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U.S., Vietnam Exchange Pieces Of History: Two Soldiers' Last Writings

(NPR's Larry Abramson is among the correspondents traveling with Defense Secretary Leon Panetta in Asia this week. In Vietnam earlier today, the government there told Panetta it will open three new sites for excavation — in the hope of finding U.S. troops' remains. Meanwhile, from Hanoi, Larry tells us about a unique exchange of artifacts between Panetta and his Vietnamese counterpart.)

Today, the U.S. and its former enemy found a common language: the language of the military. Panetta watched a colorful honor guard march past the steps of Vietnam's Defense Ministry. A military band played the Star Spangled Banner, and the Vietnamese national anthem. Soldiers marched and sweated in the Hanoi humidity. Military men respect this kind of spectacle. It is a shared value in militaries do all over the world.

Then Panetta and his Vietnamese Defense Minister Phung Quang Thanh did something unusual They exchanged letters and a diary written by soldiers who died in the war more than 40 years ago.

The diary was found on the body of a North Vietnamese soldier, Vu Dinh Doan, when he was killed in a firefight in 1966. A U.S. Marine brought it back to America.

The letters were found by the North Vietnamese on the body of U.S. Army Sgt. Steven Flaherty, who was killed in action in 1969.

Panetta pulled his offering — Vu Dinh Doan's diary — out of a Fed Ex envelope. It had had only just arrived from the U.S. The PBS-TV show History Detectives had helped get the diary to Defense Department officials.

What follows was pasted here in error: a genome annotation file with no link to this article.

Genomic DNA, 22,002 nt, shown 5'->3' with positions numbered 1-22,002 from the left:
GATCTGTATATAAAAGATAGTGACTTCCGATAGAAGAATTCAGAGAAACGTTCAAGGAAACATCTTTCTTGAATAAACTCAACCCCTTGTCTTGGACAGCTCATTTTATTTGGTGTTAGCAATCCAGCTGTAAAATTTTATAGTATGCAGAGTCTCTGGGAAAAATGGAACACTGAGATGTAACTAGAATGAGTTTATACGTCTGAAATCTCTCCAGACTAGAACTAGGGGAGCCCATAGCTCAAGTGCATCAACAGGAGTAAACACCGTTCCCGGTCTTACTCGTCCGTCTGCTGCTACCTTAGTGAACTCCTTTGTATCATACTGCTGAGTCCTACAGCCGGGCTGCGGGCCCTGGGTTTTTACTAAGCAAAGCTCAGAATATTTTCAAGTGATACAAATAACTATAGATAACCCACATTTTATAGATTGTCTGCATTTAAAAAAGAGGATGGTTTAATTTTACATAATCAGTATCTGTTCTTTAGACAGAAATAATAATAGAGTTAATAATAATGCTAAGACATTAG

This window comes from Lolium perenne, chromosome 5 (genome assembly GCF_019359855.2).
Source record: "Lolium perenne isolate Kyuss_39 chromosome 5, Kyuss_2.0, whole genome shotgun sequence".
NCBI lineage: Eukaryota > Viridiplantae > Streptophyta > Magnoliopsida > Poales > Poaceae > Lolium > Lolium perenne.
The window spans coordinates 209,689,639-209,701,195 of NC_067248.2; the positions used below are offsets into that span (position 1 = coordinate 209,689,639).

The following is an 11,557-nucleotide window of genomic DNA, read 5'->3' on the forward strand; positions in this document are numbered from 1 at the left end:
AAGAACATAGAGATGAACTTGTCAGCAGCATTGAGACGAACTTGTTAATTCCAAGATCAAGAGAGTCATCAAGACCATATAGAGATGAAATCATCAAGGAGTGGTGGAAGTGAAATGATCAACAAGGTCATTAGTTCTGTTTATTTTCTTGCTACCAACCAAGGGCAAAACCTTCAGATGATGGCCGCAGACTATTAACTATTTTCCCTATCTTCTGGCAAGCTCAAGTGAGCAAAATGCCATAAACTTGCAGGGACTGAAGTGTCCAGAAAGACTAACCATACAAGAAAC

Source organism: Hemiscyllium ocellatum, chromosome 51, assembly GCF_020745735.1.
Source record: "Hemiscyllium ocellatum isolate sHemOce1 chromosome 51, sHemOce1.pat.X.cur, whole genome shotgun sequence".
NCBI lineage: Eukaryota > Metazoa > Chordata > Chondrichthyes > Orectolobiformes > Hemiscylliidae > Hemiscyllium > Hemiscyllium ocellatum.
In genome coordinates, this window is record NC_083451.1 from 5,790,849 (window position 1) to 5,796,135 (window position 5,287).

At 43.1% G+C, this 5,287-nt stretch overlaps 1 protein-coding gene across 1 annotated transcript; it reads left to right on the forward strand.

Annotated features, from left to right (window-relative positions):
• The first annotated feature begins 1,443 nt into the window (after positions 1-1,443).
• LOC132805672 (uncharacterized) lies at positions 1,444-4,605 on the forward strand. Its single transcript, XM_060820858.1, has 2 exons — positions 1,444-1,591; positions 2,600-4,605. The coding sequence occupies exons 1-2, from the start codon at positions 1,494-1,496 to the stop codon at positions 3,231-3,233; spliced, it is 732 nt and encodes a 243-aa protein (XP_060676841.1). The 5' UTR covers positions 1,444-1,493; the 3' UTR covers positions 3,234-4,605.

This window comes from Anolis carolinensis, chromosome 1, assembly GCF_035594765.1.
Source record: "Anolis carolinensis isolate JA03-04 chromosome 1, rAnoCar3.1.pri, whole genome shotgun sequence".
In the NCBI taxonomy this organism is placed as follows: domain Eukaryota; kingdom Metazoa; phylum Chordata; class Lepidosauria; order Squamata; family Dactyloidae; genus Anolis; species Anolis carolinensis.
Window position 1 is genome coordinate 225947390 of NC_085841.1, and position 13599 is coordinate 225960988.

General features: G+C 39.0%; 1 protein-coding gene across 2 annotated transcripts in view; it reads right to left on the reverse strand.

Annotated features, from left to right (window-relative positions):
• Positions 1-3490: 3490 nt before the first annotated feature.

Among the many staged events the Pentagon plans on overseas trips, this was a rather emotional one. These are original documents from the period. The Flaherty letters were used for propaganda purposes by the North. But North Vietnamese Senior Colonel Nguyen Phu Dat held onto them, and posted an online note, which led to their return to Panetta.

Among the things Flaherty wrote, according to the Defense Department, was a letter to a "Mrs. Wyatt" in which he said "this is a dirty and cruel war but I'm sure people will understand the purpose of this war even though many of us might not agree." In another, he told his mother that "we couldn't retrieve the bodies of our men or ruck sacks and when we brought airstrikes, jets dropped napalm and explosives that destroyed everything that was there."

In his comments about the artifacts, Panetta said today that "there were many lives lost in that war both from the United States and from Vietnam. If we can work together — both of our countries — to develop a better relationship ... all of the sacrifice involved in that war will have proved worthwhile because we will improve the peace and prosperity of the Asia-Pacific region."

Copyright 2021 NPR. To see more, visit https://www.npr.org.

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